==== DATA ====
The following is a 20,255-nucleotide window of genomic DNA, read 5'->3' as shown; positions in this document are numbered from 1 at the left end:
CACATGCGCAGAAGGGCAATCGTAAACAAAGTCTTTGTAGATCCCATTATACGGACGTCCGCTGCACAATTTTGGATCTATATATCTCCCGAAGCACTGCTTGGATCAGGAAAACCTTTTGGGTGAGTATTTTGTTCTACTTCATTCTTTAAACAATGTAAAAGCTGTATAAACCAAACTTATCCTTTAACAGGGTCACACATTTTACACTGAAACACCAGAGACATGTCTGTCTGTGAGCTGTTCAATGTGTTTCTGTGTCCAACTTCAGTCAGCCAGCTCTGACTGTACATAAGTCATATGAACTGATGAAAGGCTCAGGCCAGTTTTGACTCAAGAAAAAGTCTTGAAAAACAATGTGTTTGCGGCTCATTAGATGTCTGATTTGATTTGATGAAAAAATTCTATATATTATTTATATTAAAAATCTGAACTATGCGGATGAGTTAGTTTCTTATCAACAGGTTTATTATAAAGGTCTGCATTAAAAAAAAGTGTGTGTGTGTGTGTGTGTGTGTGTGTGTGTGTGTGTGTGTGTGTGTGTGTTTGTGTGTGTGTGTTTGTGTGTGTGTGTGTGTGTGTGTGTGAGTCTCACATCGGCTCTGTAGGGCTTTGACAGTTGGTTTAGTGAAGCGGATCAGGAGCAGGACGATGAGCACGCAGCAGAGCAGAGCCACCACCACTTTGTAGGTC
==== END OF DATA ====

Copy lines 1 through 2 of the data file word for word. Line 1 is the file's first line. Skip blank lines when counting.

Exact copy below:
The following is a 20,255-nucleotide window of genomic DNA, read 5'->3' as shown; positions in this document are numbered from 1 at the left end:
CACATGCGCAGAAGGGCAATCGTAAACAAAGTCTTTGTAGATCCCATTATACGGACGTCCGCTGCACAATTTTGGATCTATATATCTCCCGAAGCACTGCTTGGATCAGGAAAACCTTTTGGGTGAGTATTTTGTTCTACTTCATTCTTTAAACAATGTAAAAGCTGTATAAACCAAACTTATCCTTTAACAGGGTCACACATTTTACACTGAAACACCAGAGACATGTCTGTCTGTGAGCTGTTCAATGTGTTTCTGTGTCCAACTTCAGTCAGCCAGCTCTGACTGTACATAAGTCATATGAACTGATGAAAGGCTCAGGCCAGTTTTGACTCAAGAAAAAGTCTTGAAAAACAATGTGTTTGCGGCTCATTAGATGTCTGATTTGATTTGATGAAAAAATTCTATATATTATTTATATTAAAAATCTGAACTATGCGGATGAGTTAGTTTCTTATCAACAGGTTTATTATAAAGGTCTGCATTAAAAAAAAGTGTGTGTGTGTGTGTGTGTGTGTGTGTGTGTGTGTGTGTGTGTGTGTGTGTTTGTGTGTGTGTGTTTGTGTGTGTGTGTGTGTGTGTGTGTGAGTCTCACATCGGCTCTGTAGGGCTTTGACAGTTGGTTTAGTGAAGCGGATCAGGAGCAGGACGATGAGCACGCAGCAGAGCAGAGCCACCACCACTTTGTAGGTC